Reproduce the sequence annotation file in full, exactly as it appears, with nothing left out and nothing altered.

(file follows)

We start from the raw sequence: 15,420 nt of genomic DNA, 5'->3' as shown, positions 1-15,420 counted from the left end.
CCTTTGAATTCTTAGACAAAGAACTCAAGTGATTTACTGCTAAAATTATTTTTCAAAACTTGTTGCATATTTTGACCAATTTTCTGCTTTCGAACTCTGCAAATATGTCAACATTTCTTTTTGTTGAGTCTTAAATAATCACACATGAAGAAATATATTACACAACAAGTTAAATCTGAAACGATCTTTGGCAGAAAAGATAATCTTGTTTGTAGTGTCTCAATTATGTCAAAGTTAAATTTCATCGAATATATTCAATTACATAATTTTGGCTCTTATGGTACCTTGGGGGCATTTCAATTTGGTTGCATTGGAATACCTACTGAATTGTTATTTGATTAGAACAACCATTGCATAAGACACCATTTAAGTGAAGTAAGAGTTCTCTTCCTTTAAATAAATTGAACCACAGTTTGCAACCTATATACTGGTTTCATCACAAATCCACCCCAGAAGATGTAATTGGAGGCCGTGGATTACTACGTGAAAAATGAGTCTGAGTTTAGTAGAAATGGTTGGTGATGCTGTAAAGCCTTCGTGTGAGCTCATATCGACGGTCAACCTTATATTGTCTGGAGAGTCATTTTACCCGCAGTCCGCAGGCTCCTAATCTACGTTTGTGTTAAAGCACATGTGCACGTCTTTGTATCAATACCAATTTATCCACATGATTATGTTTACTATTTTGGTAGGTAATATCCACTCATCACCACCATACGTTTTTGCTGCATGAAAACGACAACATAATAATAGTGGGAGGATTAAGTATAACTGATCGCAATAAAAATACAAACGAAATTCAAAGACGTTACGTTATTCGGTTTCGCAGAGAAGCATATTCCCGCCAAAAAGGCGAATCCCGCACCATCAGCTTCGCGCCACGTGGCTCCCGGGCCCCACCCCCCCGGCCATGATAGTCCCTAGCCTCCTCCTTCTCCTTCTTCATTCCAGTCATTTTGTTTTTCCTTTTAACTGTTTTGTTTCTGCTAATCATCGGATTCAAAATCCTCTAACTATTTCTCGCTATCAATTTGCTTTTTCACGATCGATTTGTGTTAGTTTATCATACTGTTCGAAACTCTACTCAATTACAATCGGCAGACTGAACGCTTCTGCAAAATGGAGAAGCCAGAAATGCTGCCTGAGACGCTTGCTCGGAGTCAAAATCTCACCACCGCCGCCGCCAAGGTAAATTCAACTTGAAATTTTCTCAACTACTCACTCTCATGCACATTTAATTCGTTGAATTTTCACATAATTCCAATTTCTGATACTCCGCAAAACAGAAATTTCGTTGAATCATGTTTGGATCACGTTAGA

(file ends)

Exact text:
We start from the raw sequence: 15,420 nt of genomic DNA, 5'->3' as shown, positions 1-15,420 counted from the left end.
CCTTTGAATTCTTAGACAAAGAACTCAAGTGATTTACTGCTAAAATTATTTTTCAAAACTTGTTGCATATTTTGACCAATTTTCTGCTTTCGAACTCTGCAAATATGTCAACATTTCTTTTTGTTGAGTCTTAAATAATCACACATGAAGAAATATATTACACAACAAGTTAAATCTGAAACGATCTTTGGCAGAAAAGATAATCTTGTTTGTAGTGTCTCAATTATGTCAAAGTTAAATTTCATCGAATATATTCAATTACATAATTTTGGCTCTTATGGTACCTTGGGGGCATTTCAATTTGGTTGCATTGGAATACCTACTGAATTGTTATTTGATTAGAACAACCATTGCATAAGACACCATTTAAGTGAAGTAAGAGTTCTCTTCCTTTAAATAAATTGAACCACAGTTTGCAACCTATATACTGGTTTCATCACAAATCCACCCCAGAAGATGTAATTGGAGGCCGTGGATTACTACGTGAAAAATGAGTCTGAGTTTAGTAGAAATGGTTGGTGATGCTGTAAAGCCTTCGTGTGAGCTCATATCGACGGTCAACCTTATATTGTCTGGAGAGTCATTTTACCCGCAGTCCGCAGGCTCCTAATCTACGTTTGTGTTAAAGCACATGTGCACGTCTTTGTATCAATACCAATTTATCCACATGATTATGTTTACTATTTTGGTAGGTAATATCCACTCATCACCACCATACGTTTTTGCTGCATGAAAACGACAACATAATAATAGTGGGAGGATTAAGTATAACTGATCGCAATAAAAATACAAACGAAATTCAAAGACGTTACGTTATTCGGTTTCGCAGAGAAGCATATTCCCGCCAAAAAGGCGAATCCCGCACCATCAGCTTCGCGCCACGTGGCTCCCGGGCCCCACCCCCCCGGCCATGATAGTCCCTAGCCTCCTCCTTCTCCTTCTTCATTCCAGTCATTTTGTTTTTCCTTTTAACTGTTTTGTTTCTGCTAATCATCGGATTCAAAATCCTCTAACTATTTCTCGCTATCAATTTGCTTTTTCACGATCGATTTGTGTTAGTTTATCATACTGTTCGAAACTCTACTCAATTACAATCGGCAGACTGAACGCTTCTGCAAAATGGAGAAGCCAGAAATGCTGCCTGAGACGCTTGCTCGGAGTCAAAATCTCACCACCGCCGCCGCCAAGGTAAATTCAACTTGAAATTTTCTCAACTACTCACTCTCATGCACATTTAATTCGTTGAATTTTCACATAATTCCAATTTCTGATACTCCGCAAAACAGAAATTTCGTTGAATCATGTTTGGATCACGTTAGA